Everyone enjoys the cheerful chow that starts flooding into our lives at this time of the year – the odd hot mine pie here, a roasted chestnut there – but often we indulge without realising who we really owe it to.
Well, the unsung heroes of Christmas nosh are a group of generous and diligent animals, and they are not reindeer! Move aside Rudolph and enter a multitude of small, diverse, six-legged creatures… the pollinating insects. Given their scarcity in winter months, bees and other fellow insects might seem a surprising animal group to associate with Christmas. However it is the job they do in the spring and summer, delivering pollen between the flowers of crops and wild plants thus allowing their fertilization, which is key to our Christmas menu.
Every item in your traditional Christmas dinner is dependent (directly or indirectly) on the pollinating services of insects. These insects include the more obvious honey bees and bumblebees, as well as solitary bees, hoverflies, wasps, beetles and thrips (1). Increasingly, commercial crop production relies heavily on managed honey bee colonies. A study of crop pollinators in the U.S. found that onions and carrots are 100% reliant on insect pollinators, 90% of which are honeybees (2). Parsnips, Brussels sprouts and cranberries also all require bees specifically for commercial growing (3),while a wider range of insects pollinate potatoes* and red cabbage (4) (3).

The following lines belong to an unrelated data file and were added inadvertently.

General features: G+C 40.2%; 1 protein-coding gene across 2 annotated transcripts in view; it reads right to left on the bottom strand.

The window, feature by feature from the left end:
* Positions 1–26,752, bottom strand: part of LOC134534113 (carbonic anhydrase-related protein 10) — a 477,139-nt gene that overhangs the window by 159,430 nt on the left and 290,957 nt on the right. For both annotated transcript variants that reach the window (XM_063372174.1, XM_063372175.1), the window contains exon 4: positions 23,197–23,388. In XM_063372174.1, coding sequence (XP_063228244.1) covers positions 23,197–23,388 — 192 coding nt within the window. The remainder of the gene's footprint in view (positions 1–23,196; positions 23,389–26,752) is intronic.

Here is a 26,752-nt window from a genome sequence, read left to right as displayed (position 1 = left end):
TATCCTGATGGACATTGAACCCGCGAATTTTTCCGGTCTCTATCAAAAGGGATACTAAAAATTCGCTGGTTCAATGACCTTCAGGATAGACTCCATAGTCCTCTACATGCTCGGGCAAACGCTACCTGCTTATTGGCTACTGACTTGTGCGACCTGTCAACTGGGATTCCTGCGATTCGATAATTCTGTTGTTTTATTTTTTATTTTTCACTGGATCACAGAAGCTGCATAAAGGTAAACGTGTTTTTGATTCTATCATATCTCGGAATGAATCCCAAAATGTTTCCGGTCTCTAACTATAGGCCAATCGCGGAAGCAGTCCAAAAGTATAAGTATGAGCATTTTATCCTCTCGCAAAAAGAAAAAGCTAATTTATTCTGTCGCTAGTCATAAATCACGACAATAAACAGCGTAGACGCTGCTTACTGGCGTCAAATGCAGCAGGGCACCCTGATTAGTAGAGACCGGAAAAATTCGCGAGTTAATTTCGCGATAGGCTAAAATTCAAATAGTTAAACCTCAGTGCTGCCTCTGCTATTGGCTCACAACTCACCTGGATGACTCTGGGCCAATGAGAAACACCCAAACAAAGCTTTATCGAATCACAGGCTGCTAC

It’s not only vegetables which rely on insect pollination. The Christmassy ingredients that make up stuffing, bread sauce, mince pies and mulled wine, such as cloves, sage, nutmeg, chestnuts, cherries, oranges, currants and chocolate would all be sacrificed without the services of insects (3). Even the turkey is likely to have been fattened on insect-pollinated feed, such as soybeans (10% of the production of which is reliant on insects) (2). Dairy products, required for brandy butter and bread sauce, rely indirectly on wild insects because dairy cows are fed on clovers and trefoils which, for example, bumblebees very efficiently pollinate (5). Then there is the good old figgy pudding, star-at-large of Christmas carols. All figs are pollinated by fig wasps, with most figs having a specific wasp species which exclusively pollinates it (6).
Therefore it is clear that if we cut out pollinators, we can cut our Christmas dinner too.
Pollinators in the UK are declining, with dire consequences for food production, the economy, and our native biodiversity. Drivers to declines include land use changes, agricultural intensification, pesticide poisoning, habitat loss and disease. 72% of butterfly species are declining (7), 25% of European honey bee colonies have been lost recently (8), and wild bees are dwindling, with 2 bumblebee extinctions in the last half century (9).
This Christmas, while you are relishing the delicious yet controversial Brussels sprouts, or the sweetness of the blob of cranberry sauce on your turkey, spare a thought for the pollinating insects (now tucked away overwintering), which made it possible.
Want to help pollinators? EJF’s ‘Save the Bees’ campaign is working to raise awareness of the plight of bees and other pollinators, through political advocacy, educational tools and fashion.
By guest blogger and zoologist, Kate Vaughan Williams